Fellow culture blogger Michael of 2Blowhards, in furtherance of his campaign against what he terms elitist architects, elitist architecture ("egotecture" ), and the elitist architectural establishment (as used by Michael, the term elitist has much the same connotation as the term child-molester), links to this old post (23 December 2002) by Philip Murphy of The Invisible Hand weblog, wherein Mr. Murphy rails rantingly against most of the recently submitted designs for the rebuilding of Ground Zero, and more particularly against the New York Times's "evil architecture critic," Herbert Muschamp.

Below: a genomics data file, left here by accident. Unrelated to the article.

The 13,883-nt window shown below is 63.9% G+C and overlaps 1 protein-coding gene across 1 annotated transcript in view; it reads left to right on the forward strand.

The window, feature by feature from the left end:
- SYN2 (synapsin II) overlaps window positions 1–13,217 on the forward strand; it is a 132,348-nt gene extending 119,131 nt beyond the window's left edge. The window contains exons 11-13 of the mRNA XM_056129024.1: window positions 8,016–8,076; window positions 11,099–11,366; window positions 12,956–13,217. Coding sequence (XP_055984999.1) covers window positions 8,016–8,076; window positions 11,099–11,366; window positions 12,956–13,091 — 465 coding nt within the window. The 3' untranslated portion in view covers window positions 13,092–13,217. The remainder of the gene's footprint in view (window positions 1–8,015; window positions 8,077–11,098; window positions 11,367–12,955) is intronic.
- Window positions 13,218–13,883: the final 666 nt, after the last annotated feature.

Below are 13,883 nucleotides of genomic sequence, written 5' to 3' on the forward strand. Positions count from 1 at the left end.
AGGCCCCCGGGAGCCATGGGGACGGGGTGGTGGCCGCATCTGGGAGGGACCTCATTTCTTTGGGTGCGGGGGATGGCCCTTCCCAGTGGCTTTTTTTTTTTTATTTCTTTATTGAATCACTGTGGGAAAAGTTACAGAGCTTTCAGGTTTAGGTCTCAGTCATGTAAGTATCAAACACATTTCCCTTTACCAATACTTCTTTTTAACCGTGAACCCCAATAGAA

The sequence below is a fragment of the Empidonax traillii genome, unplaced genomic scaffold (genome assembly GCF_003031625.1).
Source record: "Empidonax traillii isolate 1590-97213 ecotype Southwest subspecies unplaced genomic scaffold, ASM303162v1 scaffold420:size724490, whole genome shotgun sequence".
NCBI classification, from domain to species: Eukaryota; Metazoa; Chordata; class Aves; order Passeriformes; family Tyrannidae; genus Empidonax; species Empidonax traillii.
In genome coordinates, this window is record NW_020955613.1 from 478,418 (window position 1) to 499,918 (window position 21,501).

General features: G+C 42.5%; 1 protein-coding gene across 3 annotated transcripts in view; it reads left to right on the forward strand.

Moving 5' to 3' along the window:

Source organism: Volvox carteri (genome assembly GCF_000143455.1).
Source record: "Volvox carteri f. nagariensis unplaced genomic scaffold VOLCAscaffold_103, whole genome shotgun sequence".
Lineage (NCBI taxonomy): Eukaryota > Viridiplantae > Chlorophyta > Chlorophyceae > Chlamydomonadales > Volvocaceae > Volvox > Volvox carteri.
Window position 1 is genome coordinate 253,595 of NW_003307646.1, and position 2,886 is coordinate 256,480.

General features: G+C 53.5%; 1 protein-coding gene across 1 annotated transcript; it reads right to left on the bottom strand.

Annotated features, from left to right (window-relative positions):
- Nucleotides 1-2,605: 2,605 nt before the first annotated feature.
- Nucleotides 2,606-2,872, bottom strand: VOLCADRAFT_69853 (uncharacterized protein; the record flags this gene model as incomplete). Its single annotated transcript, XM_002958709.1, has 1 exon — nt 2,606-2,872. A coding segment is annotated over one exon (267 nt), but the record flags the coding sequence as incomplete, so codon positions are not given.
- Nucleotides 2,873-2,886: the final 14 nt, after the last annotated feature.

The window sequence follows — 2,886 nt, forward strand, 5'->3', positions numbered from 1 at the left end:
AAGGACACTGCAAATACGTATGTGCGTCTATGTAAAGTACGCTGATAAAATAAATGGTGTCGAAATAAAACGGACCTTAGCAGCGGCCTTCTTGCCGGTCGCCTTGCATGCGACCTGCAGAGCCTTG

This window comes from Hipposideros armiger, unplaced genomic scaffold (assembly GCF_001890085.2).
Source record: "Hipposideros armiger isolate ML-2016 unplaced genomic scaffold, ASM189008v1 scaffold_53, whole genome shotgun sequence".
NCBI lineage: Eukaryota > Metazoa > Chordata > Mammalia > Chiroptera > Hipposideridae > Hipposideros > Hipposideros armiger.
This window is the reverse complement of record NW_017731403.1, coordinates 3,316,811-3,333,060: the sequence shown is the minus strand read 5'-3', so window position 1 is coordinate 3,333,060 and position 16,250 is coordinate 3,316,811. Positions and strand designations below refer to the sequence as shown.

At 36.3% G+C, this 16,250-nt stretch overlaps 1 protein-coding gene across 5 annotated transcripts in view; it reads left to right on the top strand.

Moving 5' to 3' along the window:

And what does Mr. Murphy (and Michael as well) have against Mr. Muschamp?

    This, for one thing:

    [A]s an elitist, Muschamp has to constantly keep pushing himself into realms were common folk can't follow."

    And this for another:

    [Muschamp's] contempt for popular tastes in architecture is virulent. Today [23 December 2002] is the third time in a week he has slammed the husband and wife design team of Peterson Littenberg [sic] which he dismissed on Sunday as "followers of the reactionary architect Leon Krier, Prince Charles' architectural adviser."

    Curious complaint from Mr. Murphy (who, it seems, uses the term elitist in the same way as does Michael). The Peterson/Littenberg design for Ground Zero deserved a slamming -- in spades. A vapid, unimaginative bit of dross that had no right ending up as a finalist in the competition in the first place, and did so, I'm reliably informed, only because of Peterson/Littenberg's special connection to the competition's sponsors.